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File photo

Falcon egg spotted in I&M nest

Expectant father seen on cam, but have we met the mother?

It may not quite be “Falcon Crest,” but there is the possibility of some drama at the top of One Summit Square.

Jamie is going to be a father, but viewers are not yet certain who the mother is.

They’re not television actors, but the peregrine falcons in the nest sponsored by Indiana Michigan Power, which hosts a webcam trained on the falcons.

I&M spokeswoman Erica Putt said officials have confirmed there is an egg in the nest and the male falcon is 4-year-old Jamie, who has been nesting there with 3-year-old Moxie since 2012. But while they don’t have any reason to believe the female sitting on the egg is not Moxie, they also have not confirmed it is her.

“It could be, but we have not 100 percent confirmed it,” Putt said.

Peregrine falcons generally lay a clutch of three to five eggs, so officials are hopeful more will join the egg first seen Wednesday. They usually hatch 32 days later.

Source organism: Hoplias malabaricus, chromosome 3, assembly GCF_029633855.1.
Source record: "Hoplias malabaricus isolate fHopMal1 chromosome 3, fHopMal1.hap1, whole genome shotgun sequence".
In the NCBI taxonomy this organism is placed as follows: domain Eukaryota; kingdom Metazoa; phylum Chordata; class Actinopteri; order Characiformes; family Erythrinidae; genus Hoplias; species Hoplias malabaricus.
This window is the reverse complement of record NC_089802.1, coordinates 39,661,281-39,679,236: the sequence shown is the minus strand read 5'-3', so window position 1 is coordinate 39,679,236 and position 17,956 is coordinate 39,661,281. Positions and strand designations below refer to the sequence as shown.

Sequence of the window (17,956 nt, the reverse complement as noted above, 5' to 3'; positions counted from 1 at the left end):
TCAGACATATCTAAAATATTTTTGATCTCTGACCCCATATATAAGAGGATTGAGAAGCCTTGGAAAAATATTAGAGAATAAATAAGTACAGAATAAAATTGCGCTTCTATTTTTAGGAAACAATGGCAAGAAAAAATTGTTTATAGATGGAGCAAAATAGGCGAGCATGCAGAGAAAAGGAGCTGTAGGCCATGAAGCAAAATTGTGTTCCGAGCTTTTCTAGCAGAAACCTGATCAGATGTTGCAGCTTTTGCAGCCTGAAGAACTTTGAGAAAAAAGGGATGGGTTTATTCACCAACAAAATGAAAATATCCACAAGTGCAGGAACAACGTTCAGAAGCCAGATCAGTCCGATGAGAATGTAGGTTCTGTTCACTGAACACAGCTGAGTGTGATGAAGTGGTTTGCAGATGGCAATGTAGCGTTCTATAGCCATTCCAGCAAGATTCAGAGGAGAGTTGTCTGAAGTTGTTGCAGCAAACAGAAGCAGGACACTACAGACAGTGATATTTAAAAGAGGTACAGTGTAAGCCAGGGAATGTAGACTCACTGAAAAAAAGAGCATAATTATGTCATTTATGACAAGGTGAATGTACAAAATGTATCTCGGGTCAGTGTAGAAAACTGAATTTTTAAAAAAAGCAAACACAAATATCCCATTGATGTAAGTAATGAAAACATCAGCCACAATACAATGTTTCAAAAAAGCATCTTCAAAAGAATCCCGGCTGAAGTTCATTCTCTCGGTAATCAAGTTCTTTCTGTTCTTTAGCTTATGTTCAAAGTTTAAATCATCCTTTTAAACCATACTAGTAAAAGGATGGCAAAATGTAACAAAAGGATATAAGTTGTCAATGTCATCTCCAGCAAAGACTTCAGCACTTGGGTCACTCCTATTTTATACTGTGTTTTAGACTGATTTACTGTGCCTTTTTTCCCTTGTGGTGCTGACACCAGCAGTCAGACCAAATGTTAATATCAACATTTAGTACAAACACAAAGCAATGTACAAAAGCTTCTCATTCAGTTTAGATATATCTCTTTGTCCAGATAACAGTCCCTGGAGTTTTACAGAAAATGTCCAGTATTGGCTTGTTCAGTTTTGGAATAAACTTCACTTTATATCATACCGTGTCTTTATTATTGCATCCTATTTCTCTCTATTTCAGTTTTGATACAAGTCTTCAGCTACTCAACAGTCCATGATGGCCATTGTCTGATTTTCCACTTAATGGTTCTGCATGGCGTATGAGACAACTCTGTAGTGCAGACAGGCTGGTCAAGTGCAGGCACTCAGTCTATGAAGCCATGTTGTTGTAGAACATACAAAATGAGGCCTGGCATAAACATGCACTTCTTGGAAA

Previous residents of the nest, Roosevelt and Freedom, were old by falcon standards and were last seen in 2011.

The nest is 400 feet up, and conditions there seem harsh by human standards, but it’s perfect for peregrine falcons who normally nest atop tall cliffs and hunt their prey – usually smaller birds – by diving at high speed and capturing them in midair.

“I’ve seen them flying around outside the building,” Putt said.

“It sounds gross, but it’s really neat to actually watch them eat a pigeon.”

In October, peregrine falcons came off Indiana’s endangered species list.

Fifty years ago, decreased reproduction resulting from pesticides and natural habitat loss put the birds on the edge of extinction, and by 1965, none nested east of the Mississippi River, and western populations declined by 90 percent.

The first U.S. reintroduction projects began in 1974; the Indiana Department of Natural Resources released 60 young falcons in Indianapolis, Fort Wayne, South Bend and Evansville as part of its reintroduction program over a four-year period beginning in 1991.

Indiana now has had 10 or more successful nesting pairs for 12 consecutive years.